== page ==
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Ongoing through Jan. 2 | Discovery Place Science | $15-$23
“That’s one small step for man, one giant leap for mankind.” Thus spoke astronaut Neil Armstrong when he set foot upon our nearest celestial neighbor. (I watched this event on live TV at the age of 9, then jumped up and down on my bed to emulate the astronauts bounding on the low-gravity surface of the moon.) Discovery Place’s exhibit includes a photo op atop an Apollo 15 Lunar Rover and a model of Sputnik-1, the Russian satellite that scared the crap out of America’s cold warriors.
Oct. 22 | 5-9 p.m. | Mint Museum Randolph | Free
A celebration commemorating the opening of North Carolina’s first art museum takes place at both the Uptown and Randolph locations of the veritable Queen City institution. The festivities kick off at Mint Museum Randolph with the opening of the newest Interventions installation by local artist and muralist Irisol Gonzalez. The evening includes an artist talk with Gonzalez, plus live painting by local artists Elisa Lopez Trejo and Arthur Rogers, food trucks, music by DJ Claudio Ortiz, cupcakes and giveaway bags.
Oct. 23 | 12-4 p.m. | Mint Museum Uptown | Free
The 85th anniversary celebration of North Carolina’s first art museum continues, moving from Randolph Road to the Mint’s Uptown location. There will be live music by Groove Masters and Orquesta Mayor, live painting by artist Arthur Rogers, raffle prizes and tours of the John Leslie Breck: American Impressionist exhibition. In addition to Breck’s landscape-inspired works, the exhibit highlights his exploration of new styles and approaches to painting in the years before his death at the age of 38.
Oct. 26 | 6:30 p.m. | The Fillmore | $37
Except for frontman Greg Graffin, the band’s membership has been a revolving door, but SoCal punk survivors Bad Religion have stayed true to the social-justice warrior punk ethos that spawned them. Hardcore skate punks to the core, Bad Religion sings about religion, politics, society, media and science with melodic sensibilities that draw on impeccable three-part vocal harmonies. Bad Religion continues to rage against rampant apathy in the face of global crises, and will not go quietly into the night.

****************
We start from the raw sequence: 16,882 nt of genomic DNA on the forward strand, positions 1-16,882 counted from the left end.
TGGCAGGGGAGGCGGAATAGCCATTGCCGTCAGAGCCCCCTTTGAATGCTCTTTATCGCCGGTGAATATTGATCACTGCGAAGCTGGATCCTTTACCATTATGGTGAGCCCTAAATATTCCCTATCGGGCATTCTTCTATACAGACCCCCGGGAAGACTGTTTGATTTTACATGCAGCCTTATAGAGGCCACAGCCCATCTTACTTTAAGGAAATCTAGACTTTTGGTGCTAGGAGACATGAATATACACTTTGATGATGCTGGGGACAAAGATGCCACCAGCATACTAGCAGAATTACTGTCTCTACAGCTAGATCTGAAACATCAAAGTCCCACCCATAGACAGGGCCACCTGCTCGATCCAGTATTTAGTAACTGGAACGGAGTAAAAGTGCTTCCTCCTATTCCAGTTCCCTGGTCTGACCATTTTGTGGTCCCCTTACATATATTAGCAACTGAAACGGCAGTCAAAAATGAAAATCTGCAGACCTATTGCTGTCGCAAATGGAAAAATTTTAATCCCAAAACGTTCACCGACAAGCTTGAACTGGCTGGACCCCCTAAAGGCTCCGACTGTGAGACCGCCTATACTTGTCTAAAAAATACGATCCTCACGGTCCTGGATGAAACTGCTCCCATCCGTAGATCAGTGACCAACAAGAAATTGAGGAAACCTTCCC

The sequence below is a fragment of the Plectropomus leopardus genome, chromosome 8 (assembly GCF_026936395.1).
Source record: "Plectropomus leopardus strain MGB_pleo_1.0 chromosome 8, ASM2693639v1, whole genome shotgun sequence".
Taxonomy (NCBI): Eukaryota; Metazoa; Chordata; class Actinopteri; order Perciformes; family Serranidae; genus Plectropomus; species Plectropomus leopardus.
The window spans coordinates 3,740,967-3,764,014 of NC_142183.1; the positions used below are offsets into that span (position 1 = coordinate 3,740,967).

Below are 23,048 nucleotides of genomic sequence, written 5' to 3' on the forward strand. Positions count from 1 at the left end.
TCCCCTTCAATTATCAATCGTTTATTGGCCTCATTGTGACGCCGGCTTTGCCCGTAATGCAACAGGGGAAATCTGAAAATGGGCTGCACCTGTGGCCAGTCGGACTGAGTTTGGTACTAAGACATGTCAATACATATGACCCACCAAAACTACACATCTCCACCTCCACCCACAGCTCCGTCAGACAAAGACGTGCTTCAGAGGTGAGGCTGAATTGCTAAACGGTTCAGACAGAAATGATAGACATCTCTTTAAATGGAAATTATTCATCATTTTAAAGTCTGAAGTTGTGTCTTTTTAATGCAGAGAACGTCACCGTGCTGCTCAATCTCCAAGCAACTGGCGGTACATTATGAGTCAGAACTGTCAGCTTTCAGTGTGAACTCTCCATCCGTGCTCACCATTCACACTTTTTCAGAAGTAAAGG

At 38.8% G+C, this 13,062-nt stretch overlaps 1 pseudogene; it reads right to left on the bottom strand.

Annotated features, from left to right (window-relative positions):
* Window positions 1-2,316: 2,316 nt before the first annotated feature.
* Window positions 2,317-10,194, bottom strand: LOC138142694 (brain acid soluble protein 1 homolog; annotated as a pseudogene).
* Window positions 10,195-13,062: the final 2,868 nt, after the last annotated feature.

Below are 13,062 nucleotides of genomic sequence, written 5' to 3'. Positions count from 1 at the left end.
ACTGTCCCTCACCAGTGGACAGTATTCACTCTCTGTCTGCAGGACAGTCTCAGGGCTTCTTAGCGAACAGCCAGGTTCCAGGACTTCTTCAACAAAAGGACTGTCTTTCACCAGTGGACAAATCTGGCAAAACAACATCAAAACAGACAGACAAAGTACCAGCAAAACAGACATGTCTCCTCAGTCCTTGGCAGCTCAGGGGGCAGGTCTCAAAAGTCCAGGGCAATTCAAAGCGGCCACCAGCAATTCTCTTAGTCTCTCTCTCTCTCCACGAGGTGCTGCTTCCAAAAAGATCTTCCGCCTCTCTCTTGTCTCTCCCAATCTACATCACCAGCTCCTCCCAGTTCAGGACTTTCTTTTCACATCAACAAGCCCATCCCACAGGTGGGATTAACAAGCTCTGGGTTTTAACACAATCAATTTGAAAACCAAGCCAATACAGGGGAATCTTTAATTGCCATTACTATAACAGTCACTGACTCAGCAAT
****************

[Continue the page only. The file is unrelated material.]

Oct. 26 | 8:30 p.m. | Snug Harbor | 13
Launched in 2006 when the founding members were still teenagers, The Shivas have spent the last 15 years growing up in public, and that’s a good thing. Initially obsessed with classic garage rock and ’60s psychedelia, the Portland, Oregon, group got in touch with their regional roots, delving into Pacific Northwestern rock ‘n’ roll and surf. They’ve grown more sophisticated and connected to their community — they’re involved with a nonprofit that serves Portland’s homeless — but the band hasn’t lost its punk fire.
Oct. 27 | 8 p.m. | Neighborhood Theatre | $15
Prankster punk band Dollar Signs trades in rowdy punk rock with roaring guitars, triumphant horns and rollicking shout-along choruses, all coalescing around a warm and cuddly heart. This last attribute is acknowledged in the title of the band’s latest album, Hearts of Gold, which dropped last spring, but the release party got swept aside due to COVID. A proper release seems like a return to normalcy — or as normal as you can get with a band that pokes fun at how we’re all cocooned in coping mechanisms.
Oct. 29 | 6 p.m. | Gantt Center | Free
The Gantt Center’s new exhibition, Container/Contained: Phil Freelon — Design Strategies for Telling African American Stories, examines the renowned late architect’s work, including museums, libraries and cultural centers. Freelon believed architecture should be more than a container. In his designs for African-American communities and institutions, Freelon expanded on the multiple functions and meanings of skin with building envelopes that explored the use of color, pattern and material.
Oct. 29 | Rowe Upper Gallery – UNC Charlotte | Free
Charlotte-based artist Georgie Nakima draws on her science background in creating colorful public art, paintings that seamlessly fuse wildlife and the natural world with spiraling geometric shapes. Her work encompasses fractals, sacred geometry, the Fibonacci spiral and environmental activism in the form of wolves, tigers and other big cats. This exhibit includes a sampling of Nakima’s studio work alongside a site-specific mural designed for the Rowe Arts lobby.
Oct. 30 | 3 p.m. | Evening Muse | $20 and up
For their upcoming album Vessel, female-fronted, Northern Michigan power trio The Accidentals draws from a genre-jumping range of influences, coupled with smart songwriting and sharp instrumentals. Americana singer-songwriter Sawyer Fredericks hails from central New York, where he’s charted an unlikely course from farmers markets and open mics to NBC’s The Voice. His forthcoming album Flowers For You has been praised for its “energy and exceptional guitar work.”
Nov. 2 | 6:30 p.m. | Charlotte Comedy Theater | $250
Chicago Improv veteran and Carolina native Keli Semelsberger founded Charlotte Comedy Theater and Training Center in 2001 when there was little improv in Charlotte. I was in a sketch comedy troupe at the time and I came away with two points: Sharpening our troupe’s improv skills with Semelsberger was a smart move, and death is hard, comedy is harder and improv is hardest of all. Startup classes begin in November and run for six weeks.